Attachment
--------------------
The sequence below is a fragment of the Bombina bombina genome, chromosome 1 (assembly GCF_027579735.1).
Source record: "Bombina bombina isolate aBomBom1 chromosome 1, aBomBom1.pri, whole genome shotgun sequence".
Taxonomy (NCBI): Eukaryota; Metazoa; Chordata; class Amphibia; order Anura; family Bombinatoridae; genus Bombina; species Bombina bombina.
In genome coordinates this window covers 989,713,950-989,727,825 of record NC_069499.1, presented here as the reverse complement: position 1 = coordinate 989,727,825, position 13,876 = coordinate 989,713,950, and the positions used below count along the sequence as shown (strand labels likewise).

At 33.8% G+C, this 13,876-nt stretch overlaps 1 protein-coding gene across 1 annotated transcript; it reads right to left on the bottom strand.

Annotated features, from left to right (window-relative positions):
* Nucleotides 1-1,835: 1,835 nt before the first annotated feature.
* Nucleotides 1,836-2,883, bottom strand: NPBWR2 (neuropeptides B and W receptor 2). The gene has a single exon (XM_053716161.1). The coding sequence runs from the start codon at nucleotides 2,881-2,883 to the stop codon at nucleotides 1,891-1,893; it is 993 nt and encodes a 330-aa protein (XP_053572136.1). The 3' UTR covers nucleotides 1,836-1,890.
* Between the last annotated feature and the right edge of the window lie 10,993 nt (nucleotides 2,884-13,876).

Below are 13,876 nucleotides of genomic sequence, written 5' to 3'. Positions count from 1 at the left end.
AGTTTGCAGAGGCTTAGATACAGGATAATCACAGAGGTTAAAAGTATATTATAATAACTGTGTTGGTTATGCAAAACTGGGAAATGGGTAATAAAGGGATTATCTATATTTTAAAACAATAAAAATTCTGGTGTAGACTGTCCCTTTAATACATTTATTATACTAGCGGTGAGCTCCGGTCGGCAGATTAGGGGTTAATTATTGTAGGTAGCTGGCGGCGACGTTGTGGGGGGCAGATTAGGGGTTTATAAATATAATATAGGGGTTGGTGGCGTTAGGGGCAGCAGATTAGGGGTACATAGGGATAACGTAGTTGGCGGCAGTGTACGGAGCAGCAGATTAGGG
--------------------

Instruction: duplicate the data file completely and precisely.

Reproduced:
The sequence below is a fragment of the Bombina bombina genome, chromosome 1 (assembly GCF_027579735.1).
Source record: "Bombina bombina isolate aBomBom1 chromosome 1, aBomBom1.pri, whole genome shotgun sequence".
Taxonomy (NCBI): Eukaryota; Metazoa; Chordata; class Amphibia; order Anura; family Bombinatoridae; genus Bombina; species Bombina bombina.
In genome coordinates this window covers 989,713,950-989,727,825 of record NC_069499.1, presented here as the reverse complement: position 1 = coordinate 989,727,825, position 13,876 = coordinate 989,713,950, and the positions used below count along the sequence as shown (strand labels likewise).

At 33.8% G+C, this 13,876-nt stretch overlaps 1 protein-coding gene across 1 annotated transcript; it reads right to left on the bottom strand.

Annotated features, from left to right (window-relative positions):
* Nucleotides 1-1,835: 1,835 nt before the first annotated feature.
* Nucleotides 1,836-2,883, bottom strand: NPBWR2 (neuropeptides B and W receptor 2). The gene has a single exon (XM_053716161.1). The coding sequence runs from the start codon at nucleotides 2,881-2,883 to the stop codon at nucleotides 1,891-1,893; it is 993 nt and encodes a 330-aa protein (XP_053572136.1). The 3' UTR covers nucleotides 1,836-1,890.
* Between the last annotated feature and the right edge of the window lie 10,993 nt (nucleotides 2,884-13,876).

Below are 13,876 nucleotides of genomic sequence, written 5' to 3'. Positions count from 1 at the left end.
AGTTTGCAGAGGCTTAGATACAGGATAATCACAGAGGTTAAAAGTATATTATAATAACTGTGTTGGTTATGCAAAACTGGGAAATGGGTAATAAAGGGATTATCTATATTTTAAAACAATAAAAATTCTGGTGTAGACTGTCCCTTTAATACATTTATTATACTAGCGGTGAGCTCCGGTCGGCAGATTAGGGGTTAATTATTGTAGGTAGCTGGCGGCGACGTTGTGGGGGGCAGATTAGGGGTTTATAAATATAATATAGGGGTTGGTGGCGTTAGGGGCAGCAGATTAGGGGTACATAGGGATAACGTAGTTGGCGGCAGTGTACGGAGCAGCAGATTAGGG